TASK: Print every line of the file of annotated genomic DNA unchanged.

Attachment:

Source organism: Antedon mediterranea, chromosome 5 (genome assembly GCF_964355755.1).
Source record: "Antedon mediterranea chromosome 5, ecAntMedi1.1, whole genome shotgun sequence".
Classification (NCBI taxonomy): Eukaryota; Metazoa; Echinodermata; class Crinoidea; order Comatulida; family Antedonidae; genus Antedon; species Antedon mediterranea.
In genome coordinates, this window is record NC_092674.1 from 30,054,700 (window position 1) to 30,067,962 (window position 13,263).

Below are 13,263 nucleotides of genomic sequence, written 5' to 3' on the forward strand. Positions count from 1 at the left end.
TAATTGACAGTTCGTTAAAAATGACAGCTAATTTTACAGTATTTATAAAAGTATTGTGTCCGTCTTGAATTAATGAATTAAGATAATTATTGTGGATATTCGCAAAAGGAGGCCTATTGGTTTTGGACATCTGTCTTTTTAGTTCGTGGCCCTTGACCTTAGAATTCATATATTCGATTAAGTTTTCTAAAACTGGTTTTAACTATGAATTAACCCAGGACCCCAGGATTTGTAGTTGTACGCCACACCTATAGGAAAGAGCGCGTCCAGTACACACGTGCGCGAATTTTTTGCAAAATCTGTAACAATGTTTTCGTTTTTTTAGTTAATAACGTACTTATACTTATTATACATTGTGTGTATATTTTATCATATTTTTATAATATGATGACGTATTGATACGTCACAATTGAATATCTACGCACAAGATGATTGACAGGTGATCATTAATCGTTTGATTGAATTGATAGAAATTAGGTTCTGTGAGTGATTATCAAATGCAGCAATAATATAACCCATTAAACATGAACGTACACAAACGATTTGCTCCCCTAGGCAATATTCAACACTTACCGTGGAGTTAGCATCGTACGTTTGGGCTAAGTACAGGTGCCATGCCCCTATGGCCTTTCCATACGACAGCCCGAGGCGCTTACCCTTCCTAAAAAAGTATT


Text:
Source organism: Antedon mediterranea, chromosome 5 (genome assembly GCF_964355755.1).
Source record: "Antedon mediterranea chromosome 5, ecAntMedi1.1, whole genome shotgun sequence".
Classification (NCBI taxonomy): Eukaryota; Metazoa; Echinodermata; class Crinoidea; order Comatulida; family Antedonidae; genus Antedon; species Antedon mediterranea.
In genome coordinates, this window is record NC_092674.1 from 30,054,700 (window position 1) to 30,067,962 (window position 13,263).

Below are 13,263 nucleotides of genomic sequence, written 5' to 3' on the forward strand. Positions count from 1 at the left end.
TAATTGACAGTTCGTTAAAAATGACAGCTAATTTTACAGTATTTATAAAAGTATTGTGTCCGTCTTGAATTAATGAATTAAGATAATTATTGTGGATATTCGCAAAAGGAGGCCTATTGGTTTTGGACATCTGTCTTTTTAGTTCGTGGCCCTTGACCTTAGAATTCATATATTCGATTAAGTTTTCTAAAACTGGTTTTAACTATGAATTAACCCAGGACCCCAGGATTTGTAGTTGTACGCCACACCTATAGGAAAGAGCGCGTCCAGTACACACGTGCGCGAATTTTTTGCAAAATCTGTAACAATGTTTTCGTTTTTTTAGTTAATAACGTACTTATACTTATTATACATTGTGTGTATATTTTATCATATTTTTATAATATGATGACGTATTGATACGTCACAATTGAATATCTACGCACAAGATGATTGACAGGTGATCATTAATCGTTTGATTGAATTGATAGAAATTAGGTTCTGTGAGTGATTATCAAATGCAGCAATAATATAACCCATTAAACATGAACGTACACAAACGATTTGCTCCCCTAGGCAATATTCAACACTTACCGTGGAGTTAGCATCGTACGTTTGGGCTAAGTACAGGTGCCATGCCCCTATGGCCTTTCCATACGACAGCCCGAGGCGCTTACCCTTCCTAAAAAAGTATT